the first post in a finite series
If there’s one thing about math that people love—and to make it through the average day, I have to believe there’s at least one—it’s infinity.
Throw the word into a math lesson, and ears perk up. Infinity? Did he say infinity? It’s like a distant celebrity, the subject of endless gossip and rumor. “I heard infinity isn’t even a number!” “Only the universe is really infinite.” “My last teacher said infinity times two is the same as infinity.” “I can use infinity to prove that 1 = 0!”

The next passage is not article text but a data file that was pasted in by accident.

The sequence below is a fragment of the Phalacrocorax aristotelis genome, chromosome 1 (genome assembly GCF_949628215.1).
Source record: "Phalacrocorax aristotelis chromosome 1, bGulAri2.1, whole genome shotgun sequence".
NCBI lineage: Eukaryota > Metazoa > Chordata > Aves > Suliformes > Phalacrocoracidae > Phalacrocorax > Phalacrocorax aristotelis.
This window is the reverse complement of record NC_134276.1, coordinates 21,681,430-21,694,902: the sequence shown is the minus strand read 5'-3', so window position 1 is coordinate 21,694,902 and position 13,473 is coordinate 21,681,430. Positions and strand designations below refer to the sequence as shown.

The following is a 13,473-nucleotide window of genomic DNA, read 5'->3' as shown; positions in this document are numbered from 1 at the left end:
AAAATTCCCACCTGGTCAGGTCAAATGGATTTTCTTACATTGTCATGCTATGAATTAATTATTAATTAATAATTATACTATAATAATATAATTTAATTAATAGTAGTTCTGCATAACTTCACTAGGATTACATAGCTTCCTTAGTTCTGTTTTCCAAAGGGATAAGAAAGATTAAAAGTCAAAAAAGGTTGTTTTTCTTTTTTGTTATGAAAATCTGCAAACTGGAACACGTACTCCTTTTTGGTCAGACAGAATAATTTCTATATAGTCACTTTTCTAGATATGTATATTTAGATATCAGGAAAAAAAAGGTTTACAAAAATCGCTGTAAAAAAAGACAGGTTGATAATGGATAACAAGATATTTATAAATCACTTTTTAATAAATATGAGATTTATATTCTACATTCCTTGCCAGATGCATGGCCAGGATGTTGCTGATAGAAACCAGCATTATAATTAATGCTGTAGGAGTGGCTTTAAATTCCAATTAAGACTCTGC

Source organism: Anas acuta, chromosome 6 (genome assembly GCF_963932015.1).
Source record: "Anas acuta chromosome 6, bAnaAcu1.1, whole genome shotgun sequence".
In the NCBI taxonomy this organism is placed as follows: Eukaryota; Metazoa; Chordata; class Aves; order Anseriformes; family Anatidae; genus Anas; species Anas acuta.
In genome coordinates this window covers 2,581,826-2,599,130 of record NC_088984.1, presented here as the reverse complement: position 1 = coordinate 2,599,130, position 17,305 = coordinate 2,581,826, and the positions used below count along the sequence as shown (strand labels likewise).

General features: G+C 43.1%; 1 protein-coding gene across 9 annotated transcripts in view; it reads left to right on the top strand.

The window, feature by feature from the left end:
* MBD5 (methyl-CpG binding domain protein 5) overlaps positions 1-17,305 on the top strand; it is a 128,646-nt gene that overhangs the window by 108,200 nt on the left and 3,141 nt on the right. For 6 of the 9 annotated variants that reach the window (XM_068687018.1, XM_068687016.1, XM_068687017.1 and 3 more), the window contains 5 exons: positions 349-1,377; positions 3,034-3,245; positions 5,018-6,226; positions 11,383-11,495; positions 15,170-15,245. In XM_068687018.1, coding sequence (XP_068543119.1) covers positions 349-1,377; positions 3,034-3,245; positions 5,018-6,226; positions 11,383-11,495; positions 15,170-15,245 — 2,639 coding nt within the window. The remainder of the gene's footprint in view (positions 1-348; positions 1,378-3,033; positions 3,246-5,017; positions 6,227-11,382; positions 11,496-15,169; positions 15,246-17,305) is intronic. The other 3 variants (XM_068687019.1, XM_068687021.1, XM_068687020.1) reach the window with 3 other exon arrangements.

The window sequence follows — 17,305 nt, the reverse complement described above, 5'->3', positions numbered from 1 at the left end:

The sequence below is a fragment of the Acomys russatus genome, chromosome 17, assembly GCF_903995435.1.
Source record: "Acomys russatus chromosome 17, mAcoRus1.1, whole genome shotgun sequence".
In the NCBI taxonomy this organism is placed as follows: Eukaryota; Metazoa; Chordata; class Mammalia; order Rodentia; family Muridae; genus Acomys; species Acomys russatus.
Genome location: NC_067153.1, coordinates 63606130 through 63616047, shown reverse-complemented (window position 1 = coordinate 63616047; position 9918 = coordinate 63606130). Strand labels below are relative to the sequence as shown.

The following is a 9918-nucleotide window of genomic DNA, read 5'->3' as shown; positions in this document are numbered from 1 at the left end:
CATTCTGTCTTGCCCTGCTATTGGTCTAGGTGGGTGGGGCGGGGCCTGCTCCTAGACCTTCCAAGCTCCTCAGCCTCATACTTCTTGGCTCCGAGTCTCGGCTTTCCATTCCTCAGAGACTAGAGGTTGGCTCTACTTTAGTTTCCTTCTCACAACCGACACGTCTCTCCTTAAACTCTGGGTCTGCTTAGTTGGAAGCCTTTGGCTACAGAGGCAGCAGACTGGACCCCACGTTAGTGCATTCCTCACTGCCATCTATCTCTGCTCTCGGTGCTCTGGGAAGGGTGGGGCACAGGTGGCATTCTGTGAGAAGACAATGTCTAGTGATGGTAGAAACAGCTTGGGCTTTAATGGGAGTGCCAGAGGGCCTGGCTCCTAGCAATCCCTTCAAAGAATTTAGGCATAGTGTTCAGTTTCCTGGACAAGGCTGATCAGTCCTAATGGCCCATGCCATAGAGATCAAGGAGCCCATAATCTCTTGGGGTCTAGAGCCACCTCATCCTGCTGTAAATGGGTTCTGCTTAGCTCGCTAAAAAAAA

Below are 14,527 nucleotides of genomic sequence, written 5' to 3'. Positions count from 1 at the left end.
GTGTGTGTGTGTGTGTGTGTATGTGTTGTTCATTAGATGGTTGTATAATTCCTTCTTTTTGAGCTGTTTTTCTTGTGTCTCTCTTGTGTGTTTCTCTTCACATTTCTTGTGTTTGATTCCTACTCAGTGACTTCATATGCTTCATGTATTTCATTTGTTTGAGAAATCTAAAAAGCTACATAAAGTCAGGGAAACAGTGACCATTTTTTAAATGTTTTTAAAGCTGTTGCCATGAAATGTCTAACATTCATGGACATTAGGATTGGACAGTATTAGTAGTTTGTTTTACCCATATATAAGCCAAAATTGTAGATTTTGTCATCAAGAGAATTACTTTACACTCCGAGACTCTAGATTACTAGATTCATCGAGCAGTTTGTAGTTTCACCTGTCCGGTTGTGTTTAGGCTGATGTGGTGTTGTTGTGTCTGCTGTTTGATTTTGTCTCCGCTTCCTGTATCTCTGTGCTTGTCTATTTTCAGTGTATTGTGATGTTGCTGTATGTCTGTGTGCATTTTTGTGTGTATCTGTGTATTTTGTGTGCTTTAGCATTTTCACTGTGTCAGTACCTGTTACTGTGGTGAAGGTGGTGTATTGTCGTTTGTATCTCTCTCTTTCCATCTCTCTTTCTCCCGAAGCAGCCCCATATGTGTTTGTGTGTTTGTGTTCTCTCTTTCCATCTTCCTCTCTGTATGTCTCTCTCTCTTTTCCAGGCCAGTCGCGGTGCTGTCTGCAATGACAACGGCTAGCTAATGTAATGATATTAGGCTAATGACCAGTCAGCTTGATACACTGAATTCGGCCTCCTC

Infinity is a sound too high for our ears, a light too bright for our eyes, a taste so sweet that it would tear through our tongues like acid. Basically, it’s mathematical Mountain Dew.
Tellingly, all of our words for infinity define it by what it isn’t. Infinite: not finite. Unlimited: not limited. Boundless: without bounds. It’s hard to articulate what infinity does, so we settle for naming what it doesn’t: end. Infinity is the Anansi of mathematics, a trickster spider weaving baffling webs of paradox and contradiction.
Take this example: which has more numbers, List A or List B?